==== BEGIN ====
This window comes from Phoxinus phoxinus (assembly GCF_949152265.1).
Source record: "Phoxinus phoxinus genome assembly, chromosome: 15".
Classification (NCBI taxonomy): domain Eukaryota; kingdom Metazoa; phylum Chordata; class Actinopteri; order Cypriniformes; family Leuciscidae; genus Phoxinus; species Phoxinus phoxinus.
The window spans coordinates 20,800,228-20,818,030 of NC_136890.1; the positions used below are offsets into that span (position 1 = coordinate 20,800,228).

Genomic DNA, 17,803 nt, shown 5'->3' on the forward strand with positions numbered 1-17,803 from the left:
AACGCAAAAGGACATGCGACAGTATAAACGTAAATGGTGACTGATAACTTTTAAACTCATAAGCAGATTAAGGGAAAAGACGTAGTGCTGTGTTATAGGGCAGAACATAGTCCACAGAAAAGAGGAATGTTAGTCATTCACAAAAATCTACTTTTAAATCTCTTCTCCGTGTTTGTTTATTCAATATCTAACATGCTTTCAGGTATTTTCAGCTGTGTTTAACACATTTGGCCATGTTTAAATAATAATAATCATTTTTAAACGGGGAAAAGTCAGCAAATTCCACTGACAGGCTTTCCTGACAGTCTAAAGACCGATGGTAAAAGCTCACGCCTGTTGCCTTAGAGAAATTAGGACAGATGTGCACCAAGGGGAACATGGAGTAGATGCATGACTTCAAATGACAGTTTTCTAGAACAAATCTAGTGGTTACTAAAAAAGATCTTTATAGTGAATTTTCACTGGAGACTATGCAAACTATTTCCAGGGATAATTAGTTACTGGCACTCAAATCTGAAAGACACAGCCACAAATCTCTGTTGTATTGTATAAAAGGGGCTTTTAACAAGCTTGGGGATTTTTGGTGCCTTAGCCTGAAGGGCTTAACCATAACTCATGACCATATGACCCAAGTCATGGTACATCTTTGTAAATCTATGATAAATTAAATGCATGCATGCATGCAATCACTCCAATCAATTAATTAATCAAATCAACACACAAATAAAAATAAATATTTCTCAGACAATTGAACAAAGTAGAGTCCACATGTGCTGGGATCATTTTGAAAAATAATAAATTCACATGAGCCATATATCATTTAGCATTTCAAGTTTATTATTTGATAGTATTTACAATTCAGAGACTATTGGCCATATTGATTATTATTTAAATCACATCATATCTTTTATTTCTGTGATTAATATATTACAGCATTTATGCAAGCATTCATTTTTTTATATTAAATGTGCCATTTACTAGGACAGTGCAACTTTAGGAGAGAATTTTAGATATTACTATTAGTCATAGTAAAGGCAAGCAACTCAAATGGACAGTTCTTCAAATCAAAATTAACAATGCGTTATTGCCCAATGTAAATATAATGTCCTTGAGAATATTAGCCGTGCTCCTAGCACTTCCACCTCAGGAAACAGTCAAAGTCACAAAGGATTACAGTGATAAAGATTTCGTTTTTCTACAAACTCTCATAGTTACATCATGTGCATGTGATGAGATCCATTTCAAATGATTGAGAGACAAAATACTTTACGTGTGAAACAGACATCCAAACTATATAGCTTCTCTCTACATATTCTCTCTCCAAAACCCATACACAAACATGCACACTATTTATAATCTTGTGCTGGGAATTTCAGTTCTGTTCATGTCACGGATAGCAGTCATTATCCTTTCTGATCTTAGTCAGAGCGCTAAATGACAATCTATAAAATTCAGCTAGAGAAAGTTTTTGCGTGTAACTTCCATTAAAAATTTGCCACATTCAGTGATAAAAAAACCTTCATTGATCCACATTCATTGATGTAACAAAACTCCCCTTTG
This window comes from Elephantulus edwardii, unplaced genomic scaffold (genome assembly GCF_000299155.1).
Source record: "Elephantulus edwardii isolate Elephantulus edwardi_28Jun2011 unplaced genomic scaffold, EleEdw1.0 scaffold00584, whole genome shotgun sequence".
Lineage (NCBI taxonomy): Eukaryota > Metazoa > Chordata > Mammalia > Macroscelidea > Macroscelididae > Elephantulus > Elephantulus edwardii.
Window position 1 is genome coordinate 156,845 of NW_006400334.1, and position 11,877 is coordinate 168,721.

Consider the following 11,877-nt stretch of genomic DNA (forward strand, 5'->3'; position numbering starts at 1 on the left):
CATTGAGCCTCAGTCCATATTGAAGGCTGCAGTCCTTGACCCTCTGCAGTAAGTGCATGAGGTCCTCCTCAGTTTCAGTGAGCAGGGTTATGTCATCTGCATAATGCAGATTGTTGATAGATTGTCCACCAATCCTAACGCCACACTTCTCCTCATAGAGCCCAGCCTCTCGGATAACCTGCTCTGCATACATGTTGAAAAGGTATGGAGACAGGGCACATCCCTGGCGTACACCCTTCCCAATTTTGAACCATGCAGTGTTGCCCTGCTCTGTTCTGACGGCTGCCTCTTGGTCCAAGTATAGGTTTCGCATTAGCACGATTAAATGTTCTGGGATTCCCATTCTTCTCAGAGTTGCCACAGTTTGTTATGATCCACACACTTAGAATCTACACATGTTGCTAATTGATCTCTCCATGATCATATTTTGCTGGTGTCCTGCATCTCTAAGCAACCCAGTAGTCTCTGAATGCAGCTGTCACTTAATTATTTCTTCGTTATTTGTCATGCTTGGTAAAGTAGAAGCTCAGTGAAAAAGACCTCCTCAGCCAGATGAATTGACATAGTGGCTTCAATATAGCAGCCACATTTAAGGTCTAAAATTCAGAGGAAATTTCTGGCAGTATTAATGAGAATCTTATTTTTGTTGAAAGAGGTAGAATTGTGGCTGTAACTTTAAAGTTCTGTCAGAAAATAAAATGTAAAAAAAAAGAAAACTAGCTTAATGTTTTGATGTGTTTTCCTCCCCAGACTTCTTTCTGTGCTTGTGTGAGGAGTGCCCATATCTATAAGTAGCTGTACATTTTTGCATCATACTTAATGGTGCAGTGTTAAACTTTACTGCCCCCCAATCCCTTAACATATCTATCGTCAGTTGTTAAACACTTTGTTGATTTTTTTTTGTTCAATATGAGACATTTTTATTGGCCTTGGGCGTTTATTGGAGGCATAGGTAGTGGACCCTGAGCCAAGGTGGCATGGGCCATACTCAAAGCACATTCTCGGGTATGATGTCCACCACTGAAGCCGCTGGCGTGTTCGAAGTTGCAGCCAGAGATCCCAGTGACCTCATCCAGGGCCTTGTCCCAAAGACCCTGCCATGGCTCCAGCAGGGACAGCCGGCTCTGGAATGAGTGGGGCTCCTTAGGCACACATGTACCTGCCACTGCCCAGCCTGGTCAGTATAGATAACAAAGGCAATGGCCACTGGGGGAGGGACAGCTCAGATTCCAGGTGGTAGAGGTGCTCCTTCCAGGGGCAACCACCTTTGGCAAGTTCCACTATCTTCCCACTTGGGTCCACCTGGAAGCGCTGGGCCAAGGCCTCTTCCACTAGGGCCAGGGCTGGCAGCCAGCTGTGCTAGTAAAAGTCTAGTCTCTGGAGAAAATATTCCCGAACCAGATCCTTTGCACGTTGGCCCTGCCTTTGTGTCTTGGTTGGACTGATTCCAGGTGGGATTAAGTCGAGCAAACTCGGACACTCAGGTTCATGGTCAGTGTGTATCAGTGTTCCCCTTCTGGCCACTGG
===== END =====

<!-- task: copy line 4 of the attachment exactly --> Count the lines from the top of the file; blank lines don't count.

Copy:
The window spans coordinates 20,800,228-20,818,030 of NC_136890.1; the positions used below are offsets into that span (position 1 = coordinate 20,800,228).